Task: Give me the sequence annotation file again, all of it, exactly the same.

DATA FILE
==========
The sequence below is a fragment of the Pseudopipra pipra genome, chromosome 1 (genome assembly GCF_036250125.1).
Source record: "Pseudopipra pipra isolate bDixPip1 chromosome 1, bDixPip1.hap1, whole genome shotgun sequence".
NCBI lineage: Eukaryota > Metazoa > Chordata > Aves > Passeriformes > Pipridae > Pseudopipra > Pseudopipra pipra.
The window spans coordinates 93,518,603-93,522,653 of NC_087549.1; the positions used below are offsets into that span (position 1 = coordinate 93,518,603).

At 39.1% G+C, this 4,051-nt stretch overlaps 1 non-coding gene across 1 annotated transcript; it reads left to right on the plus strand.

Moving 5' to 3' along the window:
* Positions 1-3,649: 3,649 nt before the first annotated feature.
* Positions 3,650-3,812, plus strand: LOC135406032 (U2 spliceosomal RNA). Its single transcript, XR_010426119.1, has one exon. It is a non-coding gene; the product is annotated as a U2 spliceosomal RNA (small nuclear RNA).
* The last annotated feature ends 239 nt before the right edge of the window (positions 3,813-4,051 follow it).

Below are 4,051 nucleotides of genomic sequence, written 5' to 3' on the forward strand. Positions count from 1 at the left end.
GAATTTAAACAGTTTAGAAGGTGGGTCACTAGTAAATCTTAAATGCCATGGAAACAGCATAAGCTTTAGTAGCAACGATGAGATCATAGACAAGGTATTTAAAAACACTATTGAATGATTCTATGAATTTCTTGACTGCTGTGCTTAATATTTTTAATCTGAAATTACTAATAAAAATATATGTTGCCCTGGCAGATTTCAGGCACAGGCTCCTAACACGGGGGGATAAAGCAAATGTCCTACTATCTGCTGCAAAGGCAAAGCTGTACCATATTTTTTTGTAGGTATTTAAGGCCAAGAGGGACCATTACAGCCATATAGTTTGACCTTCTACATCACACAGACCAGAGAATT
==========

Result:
The sequence below is a fragment of the Pseudopipra pipra genome, chromosome 1 (genome assembly GCF_036250125.1).
Source record: "Pseudopipra pipra isolate bDixPip1 chromosome 1, bDixPip1.hap1, whole genome shotgun sequence".
NCBI lineage: Eukaryota > Metazoa > Chordata > Aves > Passeriformes > Pipridae > Pseudopipra > Pseudopipra pipra.
The window spans coordinates 93,518,603-93,522,653 of NC_087549.1; the positions used below are offsets into that span (position 1 = coordinate 93,518,603).

At 39.1% G+C, this 4,051-nt stretch overlaps 1 non-coding gene across 1 annotated transcript; it reads left to right on the plus strand.

Moving 5' to 3' along the window:
* Positions 1-3,649: 3,649 nt before the first annotated feature.
* Positions 3,650-3,812, plus strand: LOC135406032 (U2 spliceosomal RNA). Its single transcript, XR_010426119.1, has one exon. It is a non-coding gene; the product is annotated as a U2 spliceosomal RNA (small nuclear RNA).
* The last annotated feature ends 239 nt before the right edge of the window (positions 3,813-4,051 follow it).

Below are 4,051 nucleotides of genomic sequence, written 5' to 3' on the forward strand. Positions count from 1 at the left end.
GAATTTAAACAGTTTAGAAGGTGGGTCACTAGTAAATCTTAAATGCCATGGAAACAGCATAAGCTTTAGTAGCAACGATGAGATCATAGACAAGGTATTTAAAAACACTATTGAATGATTCTATGAATTTCTTGACTGCTGTGCTTAATATTTTTAATCTGAAATTACTAATAAAAATATATGTTGCCCTGGCAGATTTCAGGCACAGGCTCCTAACACGGGGGGATAAAGCAAATGTCCTACTATCTGCTGCAAAGGCAAAGCTGTACCATATTTTTTTGTAGGTATTTAAGGCCAAGAGGGACCATTACAGCCATATAGTTTGACCTTCTACATCACACAGACCAGAGAATT